November 25, 1997
THINK BIG, INC., PETITIONER
COMMONWEALTH OF PENNSYLVANIA, DEPARTMENT OF LABOR AND INDUSTRY, BUREAU OF EMPLOYER TAX OPERATIONS, RESPONDENT
Appealed From No. 94-A-0003-1. State Agency, Department of Labor & Industry.
Before: Honorable Jim Flaherty, Judge, Honorable Bonnie Brigance Leadbetter, Judge, Honorable Charles A. Lord, Senior Judge. Opinion BY Judge Flaherty.
The opinion of the court was delivered by: Flaherty
OPINION BY JUDGE FLAHERTY
FILED: November 25, 1997
Think Big, Inc. petitions for review from an order of the Deputy Secretary for Administration of the Department of Labor and Industry (Department) which affirmed the decision of the Bureau of Employer Tax Operations (BETO) denying Employer's nunc pro tunc appeal of its unemployment compensation contribution rate assigned to it for the calendar year 1993. We affirm.
On March 2, 1993, BETO notified Think Big of its 1993 contribution rate. The contribution rate notice was mailed to 16250 Stagg Street, Van Nuys, California 91406, Think Big's last known post office address. The notice provided ninety days from the mailing date for an appeal of the rate.
On May 23, 1993, Jack A. Rounick of Conshohocken, Pennsylvania purchased all of the shares of Think Big. Rounick did not furnish BETO with a change of address for unemployment compensation mailing purposes.
At the time of the stock transfer, the former owner did not disclose to Rounick that $19.86 in unemployment compensation tax was past due for the year 1992, or that Think Big's 1993 tax rate was a delinquency rate. The payroll for the former owner was handled by an outside agency, ADP, who, according to the previous owner, failed to pay the amount past due. In addition, no notice of the delinquency rate was forwarded to ADP.
Rounick hired a new controller and, upon discovery of a delinquency rate being imposed by BETO, filed an appeal on August 25, 1993, maintaining that the previous owner failed to pay the $19.85 owed and that all notices regarding the delinquency were sent to the previous owner's address. BETO denied Think Big's appeal as untimely. Rounick appealed to the Deputy Secretary of Administration for the Department, who conducted a hearing and, on March 24, 1997, denied the appeal as untimely. This appeal followed wherein the sole issue is whether the Department erred in failing to grant Think Big's appeal nunc pro tunc.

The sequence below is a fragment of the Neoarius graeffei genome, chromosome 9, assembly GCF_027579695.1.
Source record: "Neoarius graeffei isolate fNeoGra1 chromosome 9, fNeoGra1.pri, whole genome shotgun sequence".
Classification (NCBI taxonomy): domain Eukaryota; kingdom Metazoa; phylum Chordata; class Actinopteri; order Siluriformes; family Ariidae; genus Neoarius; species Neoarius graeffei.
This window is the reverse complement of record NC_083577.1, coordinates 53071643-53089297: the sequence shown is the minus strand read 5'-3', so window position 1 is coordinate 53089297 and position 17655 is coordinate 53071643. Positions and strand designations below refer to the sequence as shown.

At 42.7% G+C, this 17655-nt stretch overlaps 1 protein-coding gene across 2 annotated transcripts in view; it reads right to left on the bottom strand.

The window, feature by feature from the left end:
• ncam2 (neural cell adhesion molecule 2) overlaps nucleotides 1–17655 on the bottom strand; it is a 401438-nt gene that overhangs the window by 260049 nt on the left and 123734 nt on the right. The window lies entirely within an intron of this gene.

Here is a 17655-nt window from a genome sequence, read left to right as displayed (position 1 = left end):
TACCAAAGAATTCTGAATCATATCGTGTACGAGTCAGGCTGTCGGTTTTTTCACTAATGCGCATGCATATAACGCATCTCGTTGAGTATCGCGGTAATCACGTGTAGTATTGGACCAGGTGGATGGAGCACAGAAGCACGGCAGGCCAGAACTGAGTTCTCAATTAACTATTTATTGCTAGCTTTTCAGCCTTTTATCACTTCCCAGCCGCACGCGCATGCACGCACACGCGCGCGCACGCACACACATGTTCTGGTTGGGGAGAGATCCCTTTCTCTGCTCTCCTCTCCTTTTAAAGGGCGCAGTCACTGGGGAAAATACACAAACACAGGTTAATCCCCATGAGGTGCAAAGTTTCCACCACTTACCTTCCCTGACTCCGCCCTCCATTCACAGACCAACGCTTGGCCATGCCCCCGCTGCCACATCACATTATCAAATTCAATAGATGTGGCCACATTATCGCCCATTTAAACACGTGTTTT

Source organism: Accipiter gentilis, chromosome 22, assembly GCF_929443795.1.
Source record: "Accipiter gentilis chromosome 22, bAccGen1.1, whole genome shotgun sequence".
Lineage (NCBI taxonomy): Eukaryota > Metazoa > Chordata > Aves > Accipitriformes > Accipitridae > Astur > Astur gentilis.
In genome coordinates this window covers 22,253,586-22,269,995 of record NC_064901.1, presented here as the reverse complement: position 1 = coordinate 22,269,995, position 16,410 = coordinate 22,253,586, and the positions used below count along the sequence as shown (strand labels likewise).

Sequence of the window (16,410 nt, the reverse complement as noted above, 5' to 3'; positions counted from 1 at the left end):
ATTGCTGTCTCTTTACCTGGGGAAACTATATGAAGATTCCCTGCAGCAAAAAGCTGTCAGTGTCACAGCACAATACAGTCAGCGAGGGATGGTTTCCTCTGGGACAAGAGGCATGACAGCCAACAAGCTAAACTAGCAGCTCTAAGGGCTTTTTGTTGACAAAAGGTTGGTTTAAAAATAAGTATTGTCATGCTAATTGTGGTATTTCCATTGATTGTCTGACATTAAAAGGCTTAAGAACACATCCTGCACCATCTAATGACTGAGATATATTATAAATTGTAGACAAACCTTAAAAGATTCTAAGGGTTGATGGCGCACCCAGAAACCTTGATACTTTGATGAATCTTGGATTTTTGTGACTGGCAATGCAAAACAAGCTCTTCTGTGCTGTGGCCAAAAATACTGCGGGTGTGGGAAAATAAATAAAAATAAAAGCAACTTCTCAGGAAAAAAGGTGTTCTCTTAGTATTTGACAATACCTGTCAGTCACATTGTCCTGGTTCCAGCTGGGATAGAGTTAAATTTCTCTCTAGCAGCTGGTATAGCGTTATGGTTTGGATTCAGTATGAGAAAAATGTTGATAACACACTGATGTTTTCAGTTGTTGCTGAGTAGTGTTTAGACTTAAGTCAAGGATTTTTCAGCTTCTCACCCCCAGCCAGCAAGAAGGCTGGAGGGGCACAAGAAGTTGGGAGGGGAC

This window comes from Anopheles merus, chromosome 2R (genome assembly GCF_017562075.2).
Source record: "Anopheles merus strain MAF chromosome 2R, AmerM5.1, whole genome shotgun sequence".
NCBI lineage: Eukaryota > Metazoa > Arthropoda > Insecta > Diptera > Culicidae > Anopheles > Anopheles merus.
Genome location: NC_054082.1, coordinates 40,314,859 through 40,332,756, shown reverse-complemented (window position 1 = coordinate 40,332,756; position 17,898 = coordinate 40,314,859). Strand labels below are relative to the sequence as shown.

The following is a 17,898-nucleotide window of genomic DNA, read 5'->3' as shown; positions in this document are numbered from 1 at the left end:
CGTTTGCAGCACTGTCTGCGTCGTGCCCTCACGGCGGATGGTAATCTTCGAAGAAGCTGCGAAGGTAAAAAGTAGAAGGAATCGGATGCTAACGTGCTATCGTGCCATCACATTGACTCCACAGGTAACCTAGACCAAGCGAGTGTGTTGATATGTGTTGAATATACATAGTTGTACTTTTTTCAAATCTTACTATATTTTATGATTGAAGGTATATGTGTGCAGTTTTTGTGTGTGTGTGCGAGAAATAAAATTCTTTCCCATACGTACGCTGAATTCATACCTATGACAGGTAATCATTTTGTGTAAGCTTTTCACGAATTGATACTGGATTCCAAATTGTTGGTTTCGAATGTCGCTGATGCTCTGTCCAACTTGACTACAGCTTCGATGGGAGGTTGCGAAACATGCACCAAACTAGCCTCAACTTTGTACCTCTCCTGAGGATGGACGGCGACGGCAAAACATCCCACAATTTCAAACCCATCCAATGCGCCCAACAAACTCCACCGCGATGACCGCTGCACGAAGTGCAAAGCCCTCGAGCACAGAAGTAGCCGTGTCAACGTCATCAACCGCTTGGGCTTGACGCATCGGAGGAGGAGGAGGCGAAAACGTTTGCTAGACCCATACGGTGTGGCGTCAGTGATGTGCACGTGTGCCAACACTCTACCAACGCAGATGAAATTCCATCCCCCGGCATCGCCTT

Our review is limited to determining whether the necessary findings of fact are supported by substantial evidence, whether the Department committed an error of law, or whether petitioner's constitutional rights have been violated. Estate of McGovern v. State Employees' Retirement Board, 512 Pa. 377, 517 A.2d 523 (1986).
Pursuant to Section 301(e)(2) of the Unemployment Compensation Law, Act of December 5, 1936, Second Ex. Sess., P.L. (1937) 2897, as amended, 43 P.S. § 781(e)(2), an employer has ninety days from the date of the Department's mailing of the employer's rate of contribution to appeal the determination. Specifically, Section 301(e)(2) provides:
The department shall promptly notify each employer of his rate of contribution for the calendar year . . . . The determination of the department of the employer's rate of contribution shall become conclusive and binding upon the employer, unless within ninety (90) days after the mailing of notice thereof to the employer's last known post office address the employer files an application for review, setting forth his reasons therefor . . . .
In this case, BETO notified Think Big of its 1993 contribution rate on March 2, 1993. The notice was sent to the last known address on file with BETO. Pursuant to Section 301(e)(2), the last date on which Think Big could have filed a timely appeal of its 1993 rate was May 31, 1993, which is ninety days after the March 2, 1993 mailing. Think Big's appeal, however, was not filed until August 25, 1993.